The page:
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Forest Carbon Partnership Facility

Page history last edited by PBworks 13 years, 6 months ago





What is the Forest Carbon Partnership Facility?

Developing and industrialized countries have asked the World Bank to develop a framework for piloting activities to reduce carbon dioxide emissions from deforestation and forest degradation. The proposed framework, called the Forest Carbon Partnership Facility (FCPF), would use a system of policy approaches and positive incentives and provide the “venture capital” for a future, large-scale system of positive incentives for reducing emissions from deforestation and degradation. The Facility would consist of two mechanisms: (i) the Readiness mechanism would finance capacity building in countries with tropical and subtropical forests to increase countries’ capacity to harness a future system of incentives for REDD; (ii) in some of these countries, the Carbon Finance mechanism would pilot performance-based carbon purchases to pay for reduced or avoided emissions of greenhouse gases from deforestation and degradation.


What is the relationship between forests and climate change?

Land use change, especially deforestation, contributes to 18% of global greenhouse gas (GHG) emissions.  In Indonesia, 84% of all carbon emissions come from land use change and forestry (deforestation, forest fires and peatland degradation); this helps to make the country one of the world’s largest GHG emitters.  In turn, climate change can affect forests and land use through drought, sea-level rise and changing rainfall patterns.  The Stern Report on the economics of climate change identifies reducing deforestation as one of the most cost-effective ways to lower greenhouse gas emissions.


What is REDD?

REDD (reduced emissions from deforestation and degradation) is a proposal for providing incentives to countries that reduce their carbon emissions by lowering the rate of deforestation and degradation of forests. Under the current Kyoto Protocol, only afforestation and reforestation activities are eligible and would exclude REDD.  The concept is now being negotiated for inclusion in the future climate regime.  Incentives such as carbon payments can be an impetus for more sustainable forest management and related reforms in forest governance by providing a sustainable revenue stream.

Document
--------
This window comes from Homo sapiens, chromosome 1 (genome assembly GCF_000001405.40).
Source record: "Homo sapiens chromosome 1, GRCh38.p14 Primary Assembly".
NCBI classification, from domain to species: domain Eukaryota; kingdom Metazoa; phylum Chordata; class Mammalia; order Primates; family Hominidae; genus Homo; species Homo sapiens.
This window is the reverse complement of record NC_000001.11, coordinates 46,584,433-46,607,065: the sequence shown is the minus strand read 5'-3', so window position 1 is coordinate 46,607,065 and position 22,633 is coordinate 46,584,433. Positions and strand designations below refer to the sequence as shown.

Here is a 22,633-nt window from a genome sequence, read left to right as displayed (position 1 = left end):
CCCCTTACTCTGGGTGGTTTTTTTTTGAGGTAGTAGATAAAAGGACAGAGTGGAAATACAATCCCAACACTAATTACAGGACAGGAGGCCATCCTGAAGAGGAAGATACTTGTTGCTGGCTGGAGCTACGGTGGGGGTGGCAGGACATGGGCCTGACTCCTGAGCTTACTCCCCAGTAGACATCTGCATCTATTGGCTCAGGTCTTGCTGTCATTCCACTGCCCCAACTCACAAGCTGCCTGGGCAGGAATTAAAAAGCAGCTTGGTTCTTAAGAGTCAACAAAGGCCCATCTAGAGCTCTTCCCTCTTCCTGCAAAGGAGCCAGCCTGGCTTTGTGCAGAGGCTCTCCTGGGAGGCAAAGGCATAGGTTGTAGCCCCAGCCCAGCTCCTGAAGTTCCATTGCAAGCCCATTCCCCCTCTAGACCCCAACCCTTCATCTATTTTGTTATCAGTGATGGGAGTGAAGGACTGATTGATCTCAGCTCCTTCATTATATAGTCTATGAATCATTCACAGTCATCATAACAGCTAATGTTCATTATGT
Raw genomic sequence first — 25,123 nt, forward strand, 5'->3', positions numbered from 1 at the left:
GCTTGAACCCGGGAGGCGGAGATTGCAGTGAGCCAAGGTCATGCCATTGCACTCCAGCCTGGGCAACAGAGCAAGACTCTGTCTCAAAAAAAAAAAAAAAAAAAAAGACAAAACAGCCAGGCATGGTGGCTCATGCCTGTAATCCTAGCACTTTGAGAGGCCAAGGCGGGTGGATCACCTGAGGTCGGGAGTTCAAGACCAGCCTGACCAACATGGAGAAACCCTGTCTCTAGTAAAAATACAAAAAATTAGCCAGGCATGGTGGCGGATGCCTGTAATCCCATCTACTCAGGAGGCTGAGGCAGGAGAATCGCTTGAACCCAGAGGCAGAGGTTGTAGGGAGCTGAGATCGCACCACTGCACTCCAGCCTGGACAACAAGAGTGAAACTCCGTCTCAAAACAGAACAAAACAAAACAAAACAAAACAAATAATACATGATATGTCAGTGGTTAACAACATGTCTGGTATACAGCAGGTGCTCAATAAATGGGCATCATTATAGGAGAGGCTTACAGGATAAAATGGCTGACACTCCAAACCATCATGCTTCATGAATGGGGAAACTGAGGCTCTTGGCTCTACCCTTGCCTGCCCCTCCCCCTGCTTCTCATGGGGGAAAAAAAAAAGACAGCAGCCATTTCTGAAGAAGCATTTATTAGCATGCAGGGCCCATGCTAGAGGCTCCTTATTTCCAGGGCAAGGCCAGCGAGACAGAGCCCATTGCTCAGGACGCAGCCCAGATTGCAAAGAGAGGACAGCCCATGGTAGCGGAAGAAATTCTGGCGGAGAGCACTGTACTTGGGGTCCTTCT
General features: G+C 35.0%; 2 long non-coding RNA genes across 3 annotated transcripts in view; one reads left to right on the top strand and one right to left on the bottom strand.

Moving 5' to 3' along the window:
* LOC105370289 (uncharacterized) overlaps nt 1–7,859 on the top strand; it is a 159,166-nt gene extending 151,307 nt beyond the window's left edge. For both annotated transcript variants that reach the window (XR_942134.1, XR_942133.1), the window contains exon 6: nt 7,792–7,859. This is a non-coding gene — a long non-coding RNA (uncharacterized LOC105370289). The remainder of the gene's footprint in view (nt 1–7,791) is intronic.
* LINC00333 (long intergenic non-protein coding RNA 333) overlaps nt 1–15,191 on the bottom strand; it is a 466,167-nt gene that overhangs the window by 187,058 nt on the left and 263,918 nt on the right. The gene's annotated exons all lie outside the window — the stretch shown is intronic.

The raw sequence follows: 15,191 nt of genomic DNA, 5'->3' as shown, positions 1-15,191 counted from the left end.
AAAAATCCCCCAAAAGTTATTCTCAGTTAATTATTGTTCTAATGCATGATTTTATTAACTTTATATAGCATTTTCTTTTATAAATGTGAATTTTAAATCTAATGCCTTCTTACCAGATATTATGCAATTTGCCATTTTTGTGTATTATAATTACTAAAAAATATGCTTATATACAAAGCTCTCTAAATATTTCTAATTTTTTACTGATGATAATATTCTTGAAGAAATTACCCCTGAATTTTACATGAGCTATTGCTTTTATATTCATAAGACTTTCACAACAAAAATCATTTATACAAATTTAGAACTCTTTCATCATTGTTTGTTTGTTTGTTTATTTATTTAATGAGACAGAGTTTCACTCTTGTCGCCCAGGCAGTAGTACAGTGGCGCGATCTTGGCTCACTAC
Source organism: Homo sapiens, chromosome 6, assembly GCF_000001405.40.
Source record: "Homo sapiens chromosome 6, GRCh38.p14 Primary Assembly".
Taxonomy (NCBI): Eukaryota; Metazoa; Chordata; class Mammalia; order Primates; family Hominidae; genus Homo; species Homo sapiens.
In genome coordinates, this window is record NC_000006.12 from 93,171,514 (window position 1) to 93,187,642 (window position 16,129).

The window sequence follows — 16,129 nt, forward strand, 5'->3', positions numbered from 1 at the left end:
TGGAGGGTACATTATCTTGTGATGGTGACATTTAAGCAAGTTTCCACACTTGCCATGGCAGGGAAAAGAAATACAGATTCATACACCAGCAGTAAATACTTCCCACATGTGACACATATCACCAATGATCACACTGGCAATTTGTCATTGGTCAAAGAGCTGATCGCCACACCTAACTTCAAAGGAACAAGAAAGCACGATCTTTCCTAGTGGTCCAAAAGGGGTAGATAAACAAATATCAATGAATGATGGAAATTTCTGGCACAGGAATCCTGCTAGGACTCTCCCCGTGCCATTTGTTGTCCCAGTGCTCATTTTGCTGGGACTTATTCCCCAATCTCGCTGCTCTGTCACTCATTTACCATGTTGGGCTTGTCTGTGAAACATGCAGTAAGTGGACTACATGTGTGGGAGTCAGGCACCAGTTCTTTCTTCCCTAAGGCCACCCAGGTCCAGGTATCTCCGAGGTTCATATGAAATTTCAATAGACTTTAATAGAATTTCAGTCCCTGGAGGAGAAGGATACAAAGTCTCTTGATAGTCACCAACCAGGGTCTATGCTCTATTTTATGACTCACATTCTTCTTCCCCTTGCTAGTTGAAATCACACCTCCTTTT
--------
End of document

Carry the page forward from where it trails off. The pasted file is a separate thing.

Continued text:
Who would participate in the Facility?

So far, about 20 developing countries or regions from Latin America, Africa and Asia-Pacific have expressed interest in participating in the Facility, and four industrialized countries have pledged financial support or are in the process of deciding the amount of their contribution.


How much money is involved and when would it be available?

The target capitalization of the Facility is $300 million, and its expected life is about 10 years. It is intended that the Facility will become operational in December 2007 at the time of the 13th session of the Conference of the Parties to the UNFCCC in Bali, Indonesia.


How would the Facility work?

The governance structure and procedures of the Facility are still under discussion.  Current thinking is that, there would be a Readiness Fund for capacity building and a Carbon Fund to purchase emissions reductions from pilot projects.  A “Participants Committee” of stakeholders would establish criteria for participation as well as general procedures.  A “Buyers Participant Committee” would determine the carbon payment level for each transaction, with guidance from the Participants Committee.


Why should Indonesia be interested in the Facility?

If the forest carbon market develops, Indonesia could potentially earn $400 million to $2 billion per year from it.  For that scenario to be realized, the country must develop credible mechanisms for monitoring forest carbon and avoiding deforestation.  The Facility would help to finance the costs of needed capacity building and piloting of experiences.  Indonesia is well-positioned to participate as it has taken the lead on preparing involvement in a REDD system.



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